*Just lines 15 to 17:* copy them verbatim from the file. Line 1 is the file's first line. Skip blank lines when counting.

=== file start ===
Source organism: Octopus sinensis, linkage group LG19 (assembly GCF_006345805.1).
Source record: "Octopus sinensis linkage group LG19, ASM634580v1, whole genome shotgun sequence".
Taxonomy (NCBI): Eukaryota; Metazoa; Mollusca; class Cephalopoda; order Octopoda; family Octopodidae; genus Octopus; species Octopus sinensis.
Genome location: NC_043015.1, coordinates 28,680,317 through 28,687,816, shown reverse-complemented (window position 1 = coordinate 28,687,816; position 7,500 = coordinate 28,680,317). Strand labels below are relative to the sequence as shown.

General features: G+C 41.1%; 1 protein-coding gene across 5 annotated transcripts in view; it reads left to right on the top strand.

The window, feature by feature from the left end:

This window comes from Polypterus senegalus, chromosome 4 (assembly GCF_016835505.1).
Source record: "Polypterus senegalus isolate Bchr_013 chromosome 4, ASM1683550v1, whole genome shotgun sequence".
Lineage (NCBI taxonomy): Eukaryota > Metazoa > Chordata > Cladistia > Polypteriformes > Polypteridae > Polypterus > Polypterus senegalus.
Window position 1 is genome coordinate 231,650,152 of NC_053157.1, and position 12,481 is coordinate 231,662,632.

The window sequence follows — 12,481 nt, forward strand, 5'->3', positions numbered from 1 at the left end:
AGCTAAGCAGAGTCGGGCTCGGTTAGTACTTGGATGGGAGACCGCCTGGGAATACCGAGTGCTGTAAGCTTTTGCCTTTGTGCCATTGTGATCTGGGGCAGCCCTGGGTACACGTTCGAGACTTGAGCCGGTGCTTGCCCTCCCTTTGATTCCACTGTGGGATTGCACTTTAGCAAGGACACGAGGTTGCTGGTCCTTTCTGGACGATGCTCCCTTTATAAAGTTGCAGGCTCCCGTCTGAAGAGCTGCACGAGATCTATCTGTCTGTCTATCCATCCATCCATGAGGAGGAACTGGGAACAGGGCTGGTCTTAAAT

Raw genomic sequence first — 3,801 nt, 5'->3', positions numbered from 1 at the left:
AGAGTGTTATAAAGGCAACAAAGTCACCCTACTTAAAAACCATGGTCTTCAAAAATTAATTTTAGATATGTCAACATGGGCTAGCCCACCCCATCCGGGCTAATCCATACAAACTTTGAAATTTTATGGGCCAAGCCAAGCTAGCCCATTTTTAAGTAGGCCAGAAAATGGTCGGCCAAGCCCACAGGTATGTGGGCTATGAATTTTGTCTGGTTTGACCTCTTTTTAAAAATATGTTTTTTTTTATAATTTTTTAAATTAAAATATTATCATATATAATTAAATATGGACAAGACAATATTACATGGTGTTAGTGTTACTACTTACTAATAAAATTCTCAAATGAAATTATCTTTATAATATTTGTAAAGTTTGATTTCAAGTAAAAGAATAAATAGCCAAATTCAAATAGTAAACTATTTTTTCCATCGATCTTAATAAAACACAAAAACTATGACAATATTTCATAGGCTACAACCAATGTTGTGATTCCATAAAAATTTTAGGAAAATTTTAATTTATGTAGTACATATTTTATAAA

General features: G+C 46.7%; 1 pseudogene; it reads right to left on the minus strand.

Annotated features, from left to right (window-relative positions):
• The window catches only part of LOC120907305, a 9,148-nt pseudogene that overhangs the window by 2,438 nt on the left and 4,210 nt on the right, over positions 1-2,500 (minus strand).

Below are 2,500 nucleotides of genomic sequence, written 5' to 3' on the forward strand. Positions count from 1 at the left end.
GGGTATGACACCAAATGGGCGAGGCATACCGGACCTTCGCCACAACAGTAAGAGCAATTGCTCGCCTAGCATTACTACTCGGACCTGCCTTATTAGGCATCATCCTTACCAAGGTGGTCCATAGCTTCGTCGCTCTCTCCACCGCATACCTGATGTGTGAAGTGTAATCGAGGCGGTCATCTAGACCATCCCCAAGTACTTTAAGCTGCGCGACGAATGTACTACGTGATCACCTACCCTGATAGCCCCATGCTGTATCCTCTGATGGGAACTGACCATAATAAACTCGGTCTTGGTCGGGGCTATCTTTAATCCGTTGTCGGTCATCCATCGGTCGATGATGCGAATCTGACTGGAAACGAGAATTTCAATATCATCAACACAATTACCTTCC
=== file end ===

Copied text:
General features: G+C 46.7%; 1 pseudogene; it reads right to left on the minus strand.

Annotated features, from left to right (window-relative positions):
• The window catches only part of LOC120907305, a 9,148-nt pseudogene that overhangs the window by 2,438 nt on the left and 4,210 nt on the right, over positions 1-2,500 (minus strand).